Septerna has embraced the concept of allosteric modulation in its discovery programs, recognizing the tremendous potential that exists in this new approach to GPCR therapeutic modulation. One example from our evolving pipeline is our Thyroid-Stimulating Hormone Receptor Negative Allosteric Modulator (TSHR NAM) program, targeting the treatment of patients with Graves’ disease and Thyroid Eye Disease. Both are disorders caused by an autoimmune response targeting the TSHR which gives rise to autoantibodies that cause aberrant receptor activation and thyroid hormone biosynthesis, leading to a hyperthyroid state that, in the case of Thyroid Eye Disease, is accompanied by ocular manifestations. Current treatment options are inefficient, poorly tolerated, or include radical surgery or radioablation. Considering the complex challenge of directly blocking TSHR activation by multiple autoantibodies with different binding sites, we have made great progress towards developing small molecule NAMs that leverage an allosteric site for broad inhibition of pathological TSHR signaling. Such a novel approach will be transformative for Graves’ patients.

Looking to the future, continued advances in high resolution structural techniques, computational chemistry, protein biochemistry, assay and screening technologies, and conceptual frameworks of allostery will further this new era of GPCR drug discovery that we are now in. By integrating fundamental concepts of GPCR allostery with innovative approaches to drug discovery, we will uncover the next generation of medicines for human diseases.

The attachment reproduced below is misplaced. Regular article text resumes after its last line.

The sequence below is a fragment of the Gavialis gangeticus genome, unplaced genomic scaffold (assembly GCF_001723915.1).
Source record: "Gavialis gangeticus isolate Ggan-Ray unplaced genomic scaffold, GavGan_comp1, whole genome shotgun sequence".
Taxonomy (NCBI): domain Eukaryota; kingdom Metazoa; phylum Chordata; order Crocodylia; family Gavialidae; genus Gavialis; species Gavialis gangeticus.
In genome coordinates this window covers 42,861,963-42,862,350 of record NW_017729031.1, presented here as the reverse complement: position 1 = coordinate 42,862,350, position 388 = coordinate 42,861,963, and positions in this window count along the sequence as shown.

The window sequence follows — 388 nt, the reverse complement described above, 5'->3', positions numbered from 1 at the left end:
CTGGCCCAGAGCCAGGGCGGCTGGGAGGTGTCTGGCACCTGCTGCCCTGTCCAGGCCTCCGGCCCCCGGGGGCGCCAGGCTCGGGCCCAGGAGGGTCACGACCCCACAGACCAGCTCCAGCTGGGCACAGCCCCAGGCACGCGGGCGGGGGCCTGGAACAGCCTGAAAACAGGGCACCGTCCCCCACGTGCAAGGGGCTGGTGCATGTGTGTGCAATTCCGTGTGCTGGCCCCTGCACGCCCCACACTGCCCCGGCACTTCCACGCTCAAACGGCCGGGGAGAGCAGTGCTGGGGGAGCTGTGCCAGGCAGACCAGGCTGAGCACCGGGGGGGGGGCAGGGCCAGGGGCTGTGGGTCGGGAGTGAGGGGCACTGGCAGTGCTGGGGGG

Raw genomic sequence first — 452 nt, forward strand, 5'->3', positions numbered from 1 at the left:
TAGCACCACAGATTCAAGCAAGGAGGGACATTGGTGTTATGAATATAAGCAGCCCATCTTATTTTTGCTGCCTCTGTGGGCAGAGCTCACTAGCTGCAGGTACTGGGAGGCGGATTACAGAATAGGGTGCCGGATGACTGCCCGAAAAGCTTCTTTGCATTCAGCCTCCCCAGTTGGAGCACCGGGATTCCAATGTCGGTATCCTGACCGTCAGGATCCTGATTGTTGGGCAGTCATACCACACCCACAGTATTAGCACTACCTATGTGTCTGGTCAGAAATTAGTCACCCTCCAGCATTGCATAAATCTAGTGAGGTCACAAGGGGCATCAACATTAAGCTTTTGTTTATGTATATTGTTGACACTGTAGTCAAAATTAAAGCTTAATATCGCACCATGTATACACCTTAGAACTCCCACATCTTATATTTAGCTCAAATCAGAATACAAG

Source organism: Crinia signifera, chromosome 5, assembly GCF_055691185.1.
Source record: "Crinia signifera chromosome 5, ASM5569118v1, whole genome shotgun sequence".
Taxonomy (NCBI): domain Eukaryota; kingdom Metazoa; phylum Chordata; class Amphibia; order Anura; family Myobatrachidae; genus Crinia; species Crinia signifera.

1 2nd Annual GPCRs-Targeted Drug Discovery Summit, May 23-25, 2023, Boston, MA, Conference Website.

2 Changeux JP and Christopoulos A (2016) Cell, 166(5):1084-1102.

3 Liu X et al. (2017) Nature, 548(7668):480-484; Liu X et al. (2019) Science, 364(6447):1283-1287.

4 De Lean A et al. (1980) J Biol Chem, 255(15):7108-17; Ehlert FJ (1988) J Pharmacol Exp Therap, 247(2):596-602; Fenalti G et al. (2014) Nature, 506(7487):191-6.

5 Results from PubMed Search on April 5, 2023, PubMed Search Link.

6 Kenakin TP (2012) Br J Pharmacol, 165(6):1659-1669.

7 Thal DM et al. (2018) Nature, 559(7712):45-53.

8 Persechino M et al. (2022) Pharmacology and Therapeutics, 237:108242.